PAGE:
- Category: Wheel of the Year
- Published: 12 July 2014
- Hits: 3107
The Pagan Wheel of the Year, consisting of eight holidays, follows an agricultural and herding tradition, and it marks three autumn harvest festivals. Lughnassad (pronounced: LOO-nah-sah; the Irish “Lunassa” means “August”) is the first harvest. It is celebrated in late July or early August, most commonly on or near August 1. This festival is associated with the growing grain, the Celtic god Lugh, and personal harvests.
Before our ancestors had the conveniences of refrigeration and transportation, they depended on the local fields to supply enough grain, fruits, and meat to feed a village. Not surprisingly, many townspeople and villagers worked together to harvest vast quantities of grain in late summer and into the fall. Although the bulk of the grain produced this year is not yet ready to be harvested, we do begin to see fresh corn, and plenty of it, in farmer’s markets, gardens, and supermarkets. On a Lughnassad altar, the corn symbolizes all grain in all cultures. Corn (and its byproducts, which form the largest part of an American’s diet) is a major staple. During a Lughnassad ceremony, we express our gratefulness for the abundance of the grain crops, the endurance of the land, and the labor of the people.
Lammas, or Loaf Mass
A variant name for this holiday, Lammas, means loaf-mass. Various denominations celebrate this time of year by preparing, blessing, and sharing loaves of bread. The message is that we are thankful for our bounty and share it with each other. Our Lady of the Woods usually has a few very fine homemade loaves of bread at every Lughnassad festival.
Lugh established the harvest fairs. Lughnassad is part of a typical harvest model: work hard, and then play hard! The Celts played hard in August during the Tailtean games held in honor of Lugh’s nurse and foster-mother, Tailtu. These games tested the strength and endurance of the villagers and their horses, while merchants sold their wares and groups enjoyed entertainment. The fairs are still held in Teltown, CountyMeath, the town named for Tailtiu.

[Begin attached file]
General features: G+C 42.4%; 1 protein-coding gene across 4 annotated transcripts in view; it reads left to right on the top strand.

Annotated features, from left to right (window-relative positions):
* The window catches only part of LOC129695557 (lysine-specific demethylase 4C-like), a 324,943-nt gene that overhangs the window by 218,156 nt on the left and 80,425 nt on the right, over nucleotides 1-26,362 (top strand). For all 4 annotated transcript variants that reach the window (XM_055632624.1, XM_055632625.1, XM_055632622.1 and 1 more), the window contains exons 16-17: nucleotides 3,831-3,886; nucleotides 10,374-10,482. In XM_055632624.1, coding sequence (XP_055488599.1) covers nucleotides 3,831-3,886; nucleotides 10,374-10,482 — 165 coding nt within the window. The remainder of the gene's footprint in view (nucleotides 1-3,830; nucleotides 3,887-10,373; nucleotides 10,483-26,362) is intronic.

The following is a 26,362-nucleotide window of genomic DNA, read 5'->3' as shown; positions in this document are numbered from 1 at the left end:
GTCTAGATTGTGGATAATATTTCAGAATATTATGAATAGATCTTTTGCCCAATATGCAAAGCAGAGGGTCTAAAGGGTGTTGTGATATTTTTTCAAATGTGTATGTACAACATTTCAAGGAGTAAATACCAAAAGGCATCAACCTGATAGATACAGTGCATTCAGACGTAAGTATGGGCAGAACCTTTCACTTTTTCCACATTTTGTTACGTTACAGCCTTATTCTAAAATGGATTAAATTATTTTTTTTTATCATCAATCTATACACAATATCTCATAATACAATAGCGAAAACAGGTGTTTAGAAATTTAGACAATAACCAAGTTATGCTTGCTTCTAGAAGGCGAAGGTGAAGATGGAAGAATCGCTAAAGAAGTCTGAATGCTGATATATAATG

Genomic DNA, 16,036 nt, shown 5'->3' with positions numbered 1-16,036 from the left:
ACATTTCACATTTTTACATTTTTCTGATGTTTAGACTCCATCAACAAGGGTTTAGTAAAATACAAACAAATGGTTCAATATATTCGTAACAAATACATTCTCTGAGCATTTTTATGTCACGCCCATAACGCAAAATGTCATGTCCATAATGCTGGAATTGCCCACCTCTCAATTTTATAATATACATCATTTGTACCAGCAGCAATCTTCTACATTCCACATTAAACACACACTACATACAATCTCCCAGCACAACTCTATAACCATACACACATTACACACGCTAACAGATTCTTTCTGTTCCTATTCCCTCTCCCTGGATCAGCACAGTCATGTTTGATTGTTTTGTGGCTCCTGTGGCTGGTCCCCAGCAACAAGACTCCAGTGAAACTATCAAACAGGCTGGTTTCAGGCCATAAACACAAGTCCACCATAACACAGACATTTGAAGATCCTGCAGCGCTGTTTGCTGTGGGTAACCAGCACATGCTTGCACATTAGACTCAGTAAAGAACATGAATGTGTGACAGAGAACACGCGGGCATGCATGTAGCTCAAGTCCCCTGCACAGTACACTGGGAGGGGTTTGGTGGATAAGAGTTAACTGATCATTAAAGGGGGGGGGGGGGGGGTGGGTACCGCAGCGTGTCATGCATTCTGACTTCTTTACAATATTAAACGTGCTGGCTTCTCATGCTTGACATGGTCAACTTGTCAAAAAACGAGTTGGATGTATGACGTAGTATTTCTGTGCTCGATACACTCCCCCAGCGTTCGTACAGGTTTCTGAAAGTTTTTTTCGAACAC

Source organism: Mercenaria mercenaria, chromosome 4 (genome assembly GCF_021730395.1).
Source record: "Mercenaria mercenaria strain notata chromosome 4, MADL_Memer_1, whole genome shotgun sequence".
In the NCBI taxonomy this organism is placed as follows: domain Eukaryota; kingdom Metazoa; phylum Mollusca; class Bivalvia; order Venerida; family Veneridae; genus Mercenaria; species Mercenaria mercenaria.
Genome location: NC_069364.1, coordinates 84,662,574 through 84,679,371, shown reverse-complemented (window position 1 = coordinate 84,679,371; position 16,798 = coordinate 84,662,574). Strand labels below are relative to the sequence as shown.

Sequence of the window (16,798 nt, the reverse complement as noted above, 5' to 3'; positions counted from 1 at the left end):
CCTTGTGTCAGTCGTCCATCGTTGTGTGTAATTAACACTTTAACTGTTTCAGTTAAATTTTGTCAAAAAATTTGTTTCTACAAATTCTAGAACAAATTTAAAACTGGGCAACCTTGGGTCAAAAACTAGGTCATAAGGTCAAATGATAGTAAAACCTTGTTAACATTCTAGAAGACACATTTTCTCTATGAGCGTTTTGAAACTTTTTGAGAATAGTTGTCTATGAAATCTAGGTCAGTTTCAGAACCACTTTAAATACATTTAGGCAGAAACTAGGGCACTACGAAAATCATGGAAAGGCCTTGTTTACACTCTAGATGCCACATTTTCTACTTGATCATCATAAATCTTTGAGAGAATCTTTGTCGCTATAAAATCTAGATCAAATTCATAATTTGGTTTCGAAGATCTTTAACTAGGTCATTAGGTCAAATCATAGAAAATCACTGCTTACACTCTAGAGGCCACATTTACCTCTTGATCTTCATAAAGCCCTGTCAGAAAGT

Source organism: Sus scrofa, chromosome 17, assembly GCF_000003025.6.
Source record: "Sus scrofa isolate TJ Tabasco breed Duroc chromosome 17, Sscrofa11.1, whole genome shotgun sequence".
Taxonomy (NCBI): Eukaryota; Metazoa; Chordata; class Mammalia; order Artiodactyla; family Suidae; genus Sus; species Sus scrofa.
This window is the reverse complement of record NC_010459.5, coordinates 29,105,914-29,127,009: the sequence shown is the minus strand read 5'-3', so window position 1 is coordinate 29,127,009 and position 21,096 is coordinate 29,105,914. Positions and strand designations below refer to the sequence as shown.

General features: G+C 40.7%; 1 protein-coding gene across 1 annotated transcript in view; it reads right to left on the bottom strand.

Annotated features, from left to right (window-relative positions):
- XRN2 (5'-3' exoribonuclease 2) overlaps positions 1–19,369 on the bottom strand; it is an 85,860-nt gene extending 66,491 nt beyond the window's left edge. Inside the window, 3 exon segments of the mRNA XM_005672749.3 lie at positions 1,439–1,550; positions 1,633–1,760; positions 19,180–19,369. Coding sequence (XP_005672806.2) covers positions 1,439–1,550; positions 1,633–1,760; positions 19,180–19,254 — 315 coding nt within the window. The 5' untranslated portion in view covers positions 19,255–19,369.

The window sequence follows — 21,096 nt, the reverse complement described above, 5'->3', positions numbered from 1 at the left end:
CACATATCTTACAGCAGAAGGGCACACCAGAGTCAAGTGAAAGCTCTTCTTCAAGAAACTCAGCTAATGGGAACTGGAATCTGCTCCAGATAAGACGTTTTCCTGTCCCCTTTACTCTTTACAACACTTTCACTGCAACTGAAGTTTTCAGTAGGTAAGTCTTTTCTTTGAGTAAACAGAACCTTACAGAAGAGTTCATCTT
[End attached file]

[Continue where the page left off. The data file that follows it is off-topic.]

The god Lugh is a very important figure in the Irish stories of the Tuatha Dé Danann. Lugh was the only surviving brother of three brothers. As a young man he gained distinction by claiming mastery of a large group of skills; he was a wright, a smith, a champion, a swordsman, a harpist, a hero, a poet and historian, a sorcerer, and a craftsman. He was also a skillful leader, strategist, and warrior. After successfully defeating the Formorians (a wild, ancestral, somewhat monstrous version of the early Irish) Balor and Bres, he bargained with Bres to teach the victors how and when to sow and reap. Lugh was also involved in a magical battle to retain the harvest for humankind when underworld figures threatened to keep it for themselves.
Pagans usually spend some time around Lughnassad thinking about what they are good at and what they contribute to their families and communities. Like Lugh’s, our skills are best when shared. It is also common at this time of year to make a commitment to learn something new or expand a skill (alas, going back to school is not new).
What are You Harvesting?
As the days begin to shorten and temperatures lower slightly, we cannot escape the realization that the summer is beginning to slip away. At this time of year we naturally begin to take stock and plan for the quieter days ahead. A short time of reflection is in order—did we do all we set out to do this summer? What can we be especially proud of achieving? What are our personal harvests?
Some excellent ways to celebrate this festival include baking special loaves of bread; using corn in a harvest feast; telling, singing or staging the stories of Lugh and his achievements; organizing your own harvest games; demonstrating your skills; writing an end of summer letter with pictures telling everyone what you’ve done and accomplished; gathering with family to swap success stories; trading recipes; participating in a county fair; or doing anything that enlivens your relationship with the harvest cycle and the earth.
1. Campenelli, Pauline and Dan. Wheel of the Year: Living the Magical Life. Llewellyn, 1993.
2. Hutton, Ronald. The Stations of the Sun. Oxford University Press, 1996.
3. Nahmad, Claire. Earth Magic: A Wisewoman's Guide to Herbal, Astrological, & Other Folk Wisdom. Destiny Books, 1994.
4. Pennick, Nigel. The Pagan Book of Days. Destiny Books, 1992.